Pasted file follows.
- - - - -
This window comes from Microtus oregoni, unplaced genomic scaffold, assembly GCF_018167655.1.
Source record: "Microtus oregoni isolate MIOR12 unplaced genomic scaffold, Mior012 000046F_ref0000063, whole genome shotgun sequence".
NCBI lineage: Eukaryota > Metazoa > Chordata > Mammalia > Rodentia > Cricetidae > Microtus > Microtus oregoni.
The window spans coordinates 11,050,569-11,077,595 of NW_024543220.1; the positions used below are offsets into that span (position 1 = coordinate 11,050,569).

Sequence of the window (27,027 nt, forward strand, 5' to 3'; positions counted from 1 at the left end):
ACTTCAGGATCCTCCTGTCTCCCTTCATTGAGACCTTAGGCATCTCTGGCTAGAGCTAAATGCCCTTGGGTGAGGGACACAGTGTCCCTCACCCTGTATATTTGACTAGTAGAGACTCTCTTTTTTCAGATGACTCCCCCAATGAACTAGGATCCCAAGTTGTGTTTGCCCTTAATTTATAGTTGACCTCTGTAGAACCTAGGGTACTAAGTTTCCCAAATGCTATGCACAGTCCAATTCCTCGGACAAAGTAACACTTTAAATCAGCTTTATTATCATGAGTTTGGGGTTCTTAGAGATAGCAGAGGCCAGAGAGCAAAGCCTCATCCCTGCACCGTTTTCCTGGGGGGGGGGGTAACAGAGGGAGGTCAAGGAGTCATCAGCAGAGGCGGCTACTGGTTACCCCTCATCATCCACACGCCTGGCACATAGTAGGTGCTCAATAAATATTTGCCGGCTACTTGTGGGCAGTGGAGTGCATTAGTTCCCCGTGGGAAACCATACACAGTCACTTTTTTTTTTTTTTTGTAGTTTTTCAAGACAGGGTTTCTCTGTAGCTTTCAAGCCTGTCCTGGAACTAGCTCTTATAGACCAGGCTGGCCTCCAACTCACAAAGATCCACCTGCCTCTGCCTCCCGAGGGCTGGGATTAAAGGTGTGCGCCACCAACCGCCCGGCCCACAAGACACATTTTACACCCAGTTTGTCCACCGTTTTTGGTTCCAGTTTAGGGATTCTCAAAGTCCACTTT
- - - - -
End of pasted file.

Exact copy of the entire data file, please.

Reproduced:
This window comes from Microtus oregoni, unplaced genomic scaffold, assembly GCF_018167655.1.
Source record: "Microtus oregoni isolate MIOR12 unplaced genomic scaffold, Mior012 000046F_ref0000063, whole genome shotgun sequence".
NCBI lineage: Eukaryota > Metazoa > Chordata > Mammalia > Rodentia > Cricetidae > Microtus > Microtus oregoni.
The window spans coordinates 11,050,569-11,077,595 of NW_024543220.1; the positions used below are offsets into that span (position 1 = coordinate 11,050,569).

Sequence of the window (27,027 nt, forward strand, 5' to 3'; positions counted from 1 at the left end):
ACTTCAGGATCCTCCTGTCTCCCTTCATTGAGACCTTAGGCATCTCTGGCTAGAGCTAAATGCCCTTGGGTGAGGGACACAGTGTCCCTCACCCTGTATATTTGACTAGTAGAGACTCTCTTTTTTCAGATGACTCCCCCAATGAACTAGGATCCCAAGTTGTGTTTGCCCTTAATTTATAGTTGACCTCTGTAGAACCTAGGGTACTAAGTTTCCCAAATGCTATGCACAGTCCAATTCCTCGGACAAAGTAACACTTTAAATCAGCTTTATTATCATGAGTTTGGGGTTCTTAGAGATAGCAGAGGCCAGAGAGCAAAGCCTCATCCCTGCACCGTTTTCCTGGGGGGGGGGGTAACAGAGGGAGGTCAAGGAGTCATCAGCAGAGGCGGCTACTGGTTACCCCTCATCATCCACACGCCTGGCACATAGTAGGTGCTCAATAAATATTTGCCGGCTACTTGTGGGCAGTGGAGTGCATTAGTTCCCCGTGGGAAACCATACACAGTCACTTTTTTTTTTTTTTTGTAGTTTTTCAAGACAGGGTTTCTCTGTAGCTTTCAAGCCTGTCCTGGAACTAGCTCTTATAGACCAGGCTGGCCTCCAACTCACAAAGATCCACCTGCCTCTGCCTCCCGAGGGCTGGGATTAAAGGTGTGCGCCACCAACCGCCCGGCCCACAAGACACATTTTACACCCAGTTTGTCCACCGTTTTTGGTTCCAGTTTAGGGATTCTCAAAGTCCACTTT